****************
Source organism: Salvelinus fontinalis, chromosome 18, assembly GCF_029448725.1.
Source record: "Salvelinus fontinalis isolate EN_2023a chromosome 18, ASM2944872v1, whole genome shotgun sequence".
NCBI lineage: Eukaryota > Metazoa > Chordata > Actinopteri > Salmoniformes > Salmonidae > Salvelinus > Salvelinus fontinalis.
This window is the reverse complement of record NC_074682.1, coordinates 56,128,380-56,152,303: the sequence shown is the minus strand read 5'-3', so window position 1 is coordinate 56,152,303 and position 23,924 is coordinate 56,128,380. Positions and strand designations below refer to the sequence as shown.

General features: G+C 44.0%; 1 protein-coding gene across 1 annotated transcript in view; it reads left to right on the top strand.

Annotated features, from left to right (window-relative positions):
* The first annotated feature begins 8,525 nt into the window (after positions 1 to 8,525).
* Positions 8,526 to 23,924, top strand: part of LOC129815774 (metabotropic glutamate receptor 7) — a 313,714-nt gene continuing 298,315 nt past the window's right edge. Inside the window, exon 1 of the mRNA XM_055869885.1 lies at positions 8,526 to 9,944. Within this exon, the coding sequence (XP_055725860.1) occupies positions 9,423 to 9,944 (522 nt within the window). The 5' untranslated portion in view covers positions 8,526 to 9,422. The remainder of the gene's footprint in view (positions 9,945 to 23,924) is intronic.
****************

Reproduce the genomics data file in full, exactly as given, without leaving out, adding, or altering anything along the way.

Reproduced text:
Source organism: Salvelinus fontinalis, chromosome 18, assembly GCF_029448725.1.
Source record: "Salvelinus fontinalis isolate EN_2023a chromosome 18, ASM2944872v1, whole genome shotgun sequence".
NCBI lineage: Eukaryota > Metazoa > Chordata > Actinopteri > Salmoniformes > Salmonidae > Salvelinus > Salvelinus fontinalis.
This window is the reverse complement of record NC_074682.1, coordinates 56,128,380-56,152,303: the sequence shown is the minus strand read 5'-3', so window position 1 is coordinate 56,152,303 and position 23,924 is coordinate 56,128,380. Positions and strand designations below refer to the sequence as shown.

General features: G+C 44.0%; 1 protein-coding gene across 1 annotated transcript in view; it reads left to right on the top strand.

Annotated features, from left to right (window-relative positions):
* The first annotated feature begins 8,525 nt into the window (after positions 1 to 8,525).
* Positions 8,526 to 23,924, top strand: part of LOC129815774 (metabotropic glutamate receptor 7) — a 313,714-nt gene continuing 298,315 nt past the window's right edge. Inside the window, exon 1 of the mRNA XM_055869885.1 lies at positions 8,526 to 9,944. Within this exon, the coding sequence (XP_055725860.1) occupies positions 9,423 to 9,944 (522 nt within the window). The 5' untranslated portion in view covers positions 8,526 to 9,422. The remainder of the gene's footprint in view (positions 9,945 to 23,924) is intronic.